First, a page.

- Johnny Cope
- Polkas: Dennis Murphy's Polka/The 42 Cheque/John Ryan's Polka
- Cold Blow and the Rainy Night
- P Stands for Paddy, I Suppose
- Reels: The Old Torn Petticoat/The Dublin Reel/The Wind That Shakes TH
- Baneasa's Green Glade
- Mominsko Horo
- The Little Drummer
- The Lakes of Pontchartrain
- Jigs: The Hare in the Corn/The Frost Is All Over/The Gander in the ...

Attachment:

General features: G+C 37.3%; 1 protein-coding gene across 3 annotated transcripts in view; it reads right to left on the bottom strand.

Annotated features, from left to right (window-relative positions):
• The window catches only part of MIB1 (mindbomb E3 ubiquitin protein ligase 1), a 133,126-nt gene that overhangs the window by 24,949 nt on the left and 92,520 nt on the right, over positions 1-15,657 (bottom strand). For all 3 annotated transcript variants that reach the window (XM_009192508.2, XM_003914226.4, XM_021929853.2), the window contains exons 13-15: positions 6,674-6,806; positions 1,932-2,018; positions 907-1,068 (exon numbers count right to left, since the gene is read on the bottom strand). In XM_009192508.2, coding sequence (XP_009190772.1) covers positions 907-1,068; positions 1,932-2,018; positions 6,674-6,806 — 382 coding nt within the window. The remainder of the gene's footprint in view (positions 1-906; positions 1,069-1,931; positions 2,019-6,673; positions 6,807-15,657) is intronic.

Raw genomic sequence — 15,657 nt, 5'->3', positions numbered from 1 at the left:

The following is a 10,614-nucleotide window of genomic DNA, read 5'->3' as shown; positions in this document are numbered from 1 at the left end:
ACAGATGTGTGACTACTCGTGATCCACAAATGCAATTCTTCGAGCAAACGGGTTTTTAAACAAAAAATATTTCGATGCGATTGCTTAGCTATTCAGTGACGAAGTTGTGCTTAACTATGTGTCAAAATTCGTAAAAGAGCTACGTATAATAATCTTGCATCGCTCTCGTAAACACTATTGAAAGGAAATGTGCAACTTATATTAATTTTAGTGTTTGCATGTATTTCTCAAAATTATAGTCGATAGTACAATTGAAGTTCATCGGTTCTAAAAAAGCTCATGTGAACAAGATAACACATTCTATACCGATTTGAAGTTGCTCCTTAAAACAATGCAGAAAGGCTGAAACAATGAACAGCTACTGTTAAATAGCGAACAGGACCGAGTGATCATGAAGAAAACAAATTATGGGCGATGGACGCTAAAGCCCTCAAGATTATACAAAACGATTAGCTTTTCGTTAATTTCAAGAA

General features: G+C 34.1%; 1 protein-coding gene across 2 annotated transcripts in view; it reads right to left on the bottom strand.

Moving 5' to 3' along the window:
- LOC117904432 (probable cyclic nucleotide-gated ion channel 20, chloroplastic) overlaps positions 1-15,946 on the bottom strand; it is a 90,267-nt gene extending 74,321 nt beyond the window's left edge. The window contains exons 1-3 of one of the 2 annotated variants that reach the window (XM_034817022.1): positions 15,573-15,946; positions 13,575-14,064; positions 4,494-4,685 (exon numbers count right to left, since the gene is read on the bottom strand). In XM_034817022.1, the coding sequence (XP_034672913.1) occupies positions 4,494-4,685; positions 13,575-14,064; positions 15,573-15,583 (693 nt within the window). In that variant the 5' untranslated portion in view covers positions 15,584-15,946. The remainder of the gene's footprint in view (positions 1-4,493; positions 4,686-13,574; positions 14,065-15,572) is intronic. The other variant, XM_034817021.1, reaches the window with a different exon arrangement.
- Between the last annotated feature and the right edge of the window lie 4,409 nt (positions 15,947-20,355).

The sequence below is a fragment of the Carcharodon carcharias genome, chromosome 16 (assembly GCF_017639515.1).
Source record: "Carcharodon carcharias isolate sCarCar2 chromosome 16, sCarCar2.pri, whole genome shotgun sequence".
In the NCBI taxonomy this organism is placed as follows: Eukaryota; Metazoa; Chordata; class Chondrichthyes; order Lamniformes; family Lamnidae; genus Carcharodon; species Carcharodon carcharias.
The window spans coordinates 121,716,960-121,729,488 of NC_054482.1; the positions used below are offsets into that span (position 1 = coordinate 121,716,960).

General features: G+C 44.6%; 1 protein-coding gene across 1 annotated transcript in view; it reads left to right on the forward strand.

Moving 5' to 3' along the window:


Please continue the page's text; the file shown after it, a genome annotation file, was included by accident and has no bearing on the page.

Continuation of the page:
Irish stalwarts Planxty begin Cold Blow and the Rainy Night -- their third record for Shanachie -- with a rousing version of the Scottish battlefield classic "Johnnie Cope." It's a fitting opening to a record that essentially rounded out their recording heyday as the members splintered off to form equally influential Celtic acts like the Bothy Band, Moving Hearts, and De Danann. Co-founder Dónal Lunny, despite contributing instrumentally to a few tracks and taking a seat in the production chair, left the group, allowing newest member Johnny Moynihan to take over bouzouki and -- along with Andy Irvine and Christy Moore -- vocal duties. The title track is one of the finest of their career, utilizing Liam O'Flynn's expert uillean pipes and the band's peerless harmonizing to a tee. Moore's gorgeous "Lakes of Pontchartrain" and Irvine's moving closer, "Green Fields of Canada," showcase the group's timeless mastery of balladry, a style that would greatly inform their later solo works. Cold Blow and the Rainy Night, along with The Well Below the Valley, and their legendary debut, are essential listening for those in love with, or merely intrigued with, the genre.